“Fish the Beautiful Streams!”
In the heart of the Laurel Highlands at an altitude of 2,600 feet, Kooser State Park attracts visitors year-round to its 250 acres of forest and the beautiful trout stream that flows the full length of the park. The park’s original design character was stamped by the Civilian Conservation Corps projects of the 1930s that established the existing lake and most of its use areas, its architecture and site details. The park’s basic appeal lies in its intimate areas which are most suited for family outings and small groups. Picnicking, fishing, swimming, camping, cross country skiing and family cabins are the major park uses. The renovatedcampground is open from mid-April through mid-October. Most sites give visitors the ability to pull through with their camping equipment. There are 30 sites with electric hookups and five non-electric sites. ADA accessible sites and a sanitary dump station are available. Pets are permitted on all campsites. There are nine rustic rental cabins available for year-round rental, with summer rentals on a weekly basis. The smallest sleeps four people with the largest sleeping eight. A modern shower house is available in the cabin colony. Each cabin has mattresses on the beds as well as a refrigerator, microwave, stove and sink with hot water. Renters bring all cooking and sleeping supplies. The primary source of heat is provided by a wood burning stove. Up to two dogs are permitted in cabins 21 and 22 for a fee. Cabin 23 is ADA accessible. Kooser State Park derives its name from John Kooser, who in 1867 settled in the western end of the park near what is now known as Kooser Spring. The early settlers told of an American Indian battle that was fought nearby. A number of war arrows and spearheads have been found in the area. A contingent of Washington’s Army, known as Coxe’s Army, crossed Laurel Summit near here during the Whiskey Rebellion. The land for Kooser State Park was acquired by the Commonwealth of Pennsylvania in 1922. In the late 1920s, the Van Dyke Area was used for summer tenting by people who would camp from early spring until late fall. In 1933, a Civilian Conservation Corps (CCC) camp was established in the western end of the park. The "CCC Boys" built new roads, fireplaces, cabins and a lake. In 1945, a tornado hit the area and did a tremendous amount of damage to Kooser's wooded areas.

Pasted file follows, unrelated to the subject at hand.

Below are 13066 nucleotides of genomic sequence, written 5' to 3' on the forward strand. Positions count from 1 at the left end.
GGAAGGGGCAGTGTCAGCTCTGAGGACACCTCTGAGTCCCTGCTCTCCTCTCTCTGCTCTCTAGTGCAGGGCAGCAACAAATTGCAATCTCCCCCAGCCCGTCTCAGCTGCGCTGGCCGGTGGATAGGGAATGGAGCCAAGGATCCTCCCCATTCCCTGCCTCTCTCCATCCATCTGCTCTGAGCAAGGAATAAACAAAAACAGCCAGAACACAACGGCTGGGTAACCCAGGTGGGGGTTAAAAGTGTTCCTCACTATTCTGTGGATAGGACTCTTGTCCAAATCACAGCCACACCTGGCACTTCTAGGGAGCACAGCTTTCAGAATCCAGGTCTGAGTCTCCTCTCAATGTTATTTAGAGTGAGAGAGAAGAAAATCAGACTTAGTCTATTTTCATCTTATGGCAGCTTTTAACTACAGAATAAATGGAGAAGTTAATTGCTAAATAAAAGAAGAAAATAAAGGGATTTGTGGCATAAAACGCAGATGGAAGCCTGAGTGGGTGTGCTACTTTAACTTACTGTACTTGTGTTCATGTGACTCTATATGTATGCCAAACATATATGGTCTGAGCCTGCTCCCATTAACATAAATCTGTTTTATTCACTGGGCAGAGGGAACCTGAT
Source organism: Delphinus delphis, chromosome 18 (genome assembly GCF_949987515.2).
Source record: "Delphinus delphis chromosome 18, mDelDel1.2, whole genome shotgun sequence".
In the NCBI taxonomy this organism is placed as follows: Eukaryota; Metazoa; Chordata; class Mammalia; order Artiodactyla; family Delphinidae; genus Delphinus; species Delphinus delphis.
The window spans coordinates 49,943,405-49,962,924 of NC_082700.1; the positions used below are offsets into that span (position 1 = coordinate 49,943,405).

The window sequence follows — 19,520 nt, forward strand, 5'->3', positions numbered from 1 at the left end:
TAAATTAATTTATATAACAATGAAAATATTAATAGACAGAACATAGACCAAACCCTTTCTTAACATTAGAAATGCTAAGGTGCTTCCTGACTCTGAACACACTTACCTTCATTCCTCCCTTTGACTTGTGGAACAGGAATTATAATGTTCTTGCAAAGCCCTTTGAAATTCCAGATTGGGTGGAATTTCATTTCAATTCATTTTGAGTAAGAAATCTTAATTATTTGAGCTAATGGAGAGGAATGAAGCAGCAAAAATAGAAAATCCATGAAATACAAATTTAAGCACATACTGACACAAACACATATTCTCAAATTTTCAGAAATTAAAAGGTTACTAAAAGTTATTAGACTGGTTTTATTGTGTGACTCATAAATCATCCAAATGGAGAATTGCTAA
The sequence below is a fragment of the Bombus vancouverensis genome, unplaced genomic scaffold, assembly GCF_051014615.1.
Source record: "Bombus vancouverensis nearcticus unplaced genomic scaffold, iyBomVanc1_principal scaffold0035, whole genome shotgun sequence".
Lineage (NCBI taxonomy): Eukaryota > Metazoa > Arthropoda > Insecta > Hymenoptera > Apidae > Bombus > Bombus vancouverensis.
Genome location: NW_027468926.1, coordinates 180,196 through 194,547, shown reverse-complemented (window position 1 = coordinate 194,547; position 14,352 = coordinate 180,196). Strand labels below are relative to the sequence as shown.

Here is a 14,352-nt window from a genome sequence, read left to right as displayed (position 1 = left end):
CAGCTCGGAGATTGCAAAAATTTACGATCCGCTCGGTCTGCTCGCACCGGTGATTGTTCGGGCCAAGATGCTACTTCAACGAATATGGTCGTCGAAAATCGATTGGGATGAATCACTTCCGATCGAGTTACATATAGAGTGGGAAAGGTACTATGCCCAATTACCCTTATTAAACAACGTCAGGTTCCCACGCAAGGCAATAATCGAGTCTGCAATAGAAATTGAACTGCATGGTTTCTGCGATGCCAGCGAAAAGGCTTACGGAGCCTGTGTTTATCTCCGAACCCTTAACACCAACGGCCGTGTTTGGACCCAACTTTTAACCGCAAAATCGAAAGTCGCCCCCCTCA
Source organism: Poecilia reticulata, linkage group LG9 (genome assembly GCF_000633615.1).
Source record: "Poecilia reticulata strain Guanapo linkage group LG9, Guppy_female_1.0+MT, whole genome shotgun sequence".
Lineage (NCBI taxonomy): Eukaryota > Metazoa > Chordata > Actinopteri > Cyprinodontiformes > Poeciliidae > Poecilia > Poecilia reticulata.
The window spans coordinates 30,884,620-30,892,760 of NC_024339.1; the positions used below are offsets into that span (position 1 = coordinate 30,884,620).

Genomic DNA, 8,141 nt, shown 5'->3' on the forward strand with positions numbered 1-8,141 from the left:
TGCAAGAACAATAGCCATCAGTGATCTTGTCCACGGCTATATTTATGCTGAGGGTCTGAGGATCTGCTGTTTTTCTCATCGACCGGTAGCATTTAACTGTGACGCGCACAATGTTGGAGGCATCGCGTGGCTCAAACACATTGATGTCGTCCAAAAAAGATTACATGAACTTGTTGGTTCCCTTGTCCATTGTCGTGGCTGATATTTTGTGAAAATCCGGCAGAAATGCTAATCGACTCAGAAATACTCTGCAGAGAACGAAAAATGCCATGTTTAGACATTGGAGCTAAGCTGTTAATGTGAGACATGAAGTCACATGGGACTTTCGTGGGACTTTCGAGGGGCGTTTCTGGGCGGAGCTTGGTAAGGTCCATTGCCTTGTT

Nice campground surrounded by woods. Not much privacy because campground is in a clearing. Clean bathroom, showers & laundry room.
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Kooser State Park
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